Professional ultimate disc teams prepare for playoffs
by Jessie Ammons
photograph courtesy of Raleigh Flyers
Add professional ultimate disc competition to the area’s long list of excellent spectator sports: The Raleigh Flyers are No. 1 in the region and gearing up for playoffs July 29 and Aug. 5.
More commonly known as ultimate frisbee (“We use ‘disc’ because ‘Frisbee’ is trademarked,” explains team owner and general manager Casey Degnan), or simply “ultimate,” the sport’s popularity has steadily grown over the past five years. Degnan says it tends to draw almost fanatically dedicated players and fans, an attitude he exemplifies. “‘When a ball dreams, it dreams it’s a Frisbee,’” he says, quoting a saying popular with players. There’s also: “‘Frisbee joins man’s greatest tool, his hand, with his greatest dream, to fly.’”
It’s definitely a crowd of true believers: “The culture and the people who make up the sport seem to distinguish it,” Degnan says. “Many fans of the Flyers are also players,” adds coach Mike Denardis. “Our players will often play pickup with many of the people that cheer for them on Saturdays.”
After his own career as a professional player in Chicago, Degnan saw the opportunity to return to his hometown two years ago by partnering with his brother, Sean Degnan, and with former UNC ultimate coach Denardis to launch the Raleigh Flyers. The team, which debuted in 2015 simultaneously with teams in Nashville, Jacksonville, and Atlanta, is part of the American Ultimate Disc League South Division.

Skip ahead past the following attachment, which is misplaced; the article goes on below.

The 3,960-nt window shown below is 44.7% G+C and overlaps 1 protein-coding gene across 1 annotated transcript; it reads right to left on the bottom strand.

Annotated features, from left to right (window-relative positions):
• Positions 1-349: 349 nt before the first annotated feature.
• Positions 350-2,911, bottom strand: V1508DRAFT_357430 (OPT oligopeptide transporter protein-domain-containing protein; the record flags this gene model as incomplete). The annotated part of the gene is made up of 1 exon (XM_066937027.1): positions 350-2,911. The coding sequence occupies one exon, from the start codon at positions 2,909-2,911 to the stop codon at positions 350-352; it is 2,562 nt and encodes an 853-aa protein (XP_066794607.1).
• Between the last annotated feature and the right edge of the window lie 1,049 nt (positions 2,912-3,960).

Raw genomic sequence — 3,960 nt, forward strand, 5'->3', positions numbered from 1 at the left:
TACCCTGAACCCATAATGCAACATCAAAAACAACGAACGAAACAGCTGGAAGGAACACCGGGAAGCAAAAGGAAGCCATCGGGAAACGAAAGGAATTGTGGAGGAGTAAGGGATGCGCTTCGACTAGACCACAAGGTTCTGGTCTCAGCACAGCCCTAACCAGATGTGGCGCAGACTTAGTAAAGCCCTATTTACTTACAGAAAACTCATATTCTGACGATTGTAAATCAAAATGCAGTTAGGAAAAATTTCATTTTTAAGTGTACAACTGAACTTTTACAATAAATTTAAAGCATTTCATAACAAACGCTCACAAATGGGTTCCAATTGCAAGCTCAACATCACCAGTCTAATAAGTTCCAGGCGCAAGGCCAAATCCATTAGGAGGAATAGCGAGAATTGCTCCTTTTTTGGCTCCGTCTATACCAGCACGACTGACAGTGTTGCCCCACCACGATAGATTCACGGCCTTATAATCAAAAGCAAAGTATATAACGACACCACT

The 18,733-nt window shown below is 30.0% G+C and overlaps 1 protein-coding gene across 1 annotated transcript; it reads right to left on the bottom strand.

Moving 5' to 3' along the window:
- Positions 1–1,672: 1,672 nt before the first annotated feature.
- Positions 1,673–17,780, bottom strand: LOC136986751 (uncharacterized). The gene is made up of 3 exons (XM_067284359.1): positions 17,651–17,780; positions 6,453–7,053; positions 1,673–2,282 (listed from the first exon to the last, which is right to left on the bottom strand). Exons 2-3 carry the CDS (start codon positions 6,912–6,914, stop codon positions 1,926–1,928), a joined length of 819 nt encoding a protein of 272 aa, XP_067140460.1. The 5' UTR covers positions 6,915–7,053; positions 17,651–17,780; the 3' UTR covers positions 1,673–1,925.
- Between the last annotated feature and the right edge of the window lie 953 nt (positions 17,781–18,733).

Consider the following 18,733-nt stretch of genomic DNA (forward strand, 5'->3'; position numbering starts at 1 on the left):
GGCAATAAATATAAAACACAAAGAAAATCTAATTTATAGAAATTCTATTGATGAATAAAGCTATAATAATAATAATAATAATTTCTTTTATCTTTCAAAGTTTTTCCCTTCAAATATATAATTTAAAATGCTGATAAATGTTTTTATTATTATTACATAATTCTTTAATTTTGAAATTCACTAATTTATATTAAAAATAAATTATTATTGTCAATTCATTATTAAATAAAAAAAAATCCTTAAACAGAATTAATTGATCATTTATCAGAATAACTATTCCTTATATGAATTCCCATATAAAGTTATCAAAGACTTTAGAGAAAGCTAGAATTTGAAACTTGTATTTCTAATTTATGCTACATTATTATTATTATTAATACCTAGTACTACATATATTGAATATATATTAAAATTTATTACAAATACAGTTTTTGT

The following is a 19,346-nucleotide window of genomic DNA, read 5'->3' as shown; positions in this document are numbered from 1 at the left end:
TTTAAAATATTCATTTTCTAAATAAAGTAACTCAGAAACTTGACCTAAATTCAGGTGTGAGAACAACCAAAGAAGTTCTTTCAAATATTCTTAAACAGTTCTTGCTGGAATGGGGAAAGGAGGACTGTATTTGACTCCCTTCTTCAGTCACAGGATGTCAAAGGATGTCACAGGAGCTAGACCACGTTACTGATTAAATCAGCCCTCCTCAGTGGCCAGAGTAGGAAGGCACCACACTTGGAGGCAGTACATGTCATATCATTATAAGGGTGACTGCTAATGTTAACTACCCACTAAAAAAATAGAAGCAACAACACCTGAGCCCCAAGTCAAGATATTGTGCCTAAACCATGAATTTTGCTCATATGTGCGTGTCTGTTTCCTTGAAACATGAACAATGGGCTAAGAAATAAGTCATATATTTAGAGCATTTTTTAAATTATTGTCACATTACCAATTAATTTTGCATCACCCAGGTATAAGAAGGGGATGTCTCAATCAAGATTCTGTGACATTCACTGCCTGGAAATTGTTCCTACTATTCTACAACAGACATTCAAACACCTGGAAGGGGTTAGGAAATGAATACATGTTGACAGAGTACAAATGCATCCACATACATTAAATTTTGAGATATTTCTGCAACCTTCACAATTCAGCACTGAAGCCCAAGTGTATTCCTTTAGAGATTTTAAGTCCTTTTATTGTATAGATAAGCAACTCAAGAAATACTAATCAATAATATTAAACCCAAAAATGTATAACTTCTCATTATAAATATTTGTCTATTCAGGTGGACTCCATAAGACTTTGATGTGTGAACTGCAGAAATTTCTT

The Flyers have maintained a winning record. The team won division finals in 2015 and lost in national semifinals; last year, the Flyers finished No. 2 in the regional division. This season kicked off in April, and as of press time, the team is No. 1. If the Flyers continue to win through the final away game July 8, the team will host an initial playoff match Aug. 12. If they lose a game and finish second in the division, they’ll play July 29.
“Playoffs have that electric feel,” Degnan says. “Win or go home.”
No matter the outcome, ultimate is a lot of fun to watch. Gameday atmosphere at WakeMed Soccer Park is low-tech and high-energy. Degnan says the athleticism of these professional athletes is not to be underestimated, but that one of his favorite parts of ultimate is its accessibility to every level. “It’s the sport I think is best positioned to bring the joy of play to the most amount of people in the world.”
Individual game tickets are $14, $5 for ages 5 – 13
and group rates are available; raleighflyers.com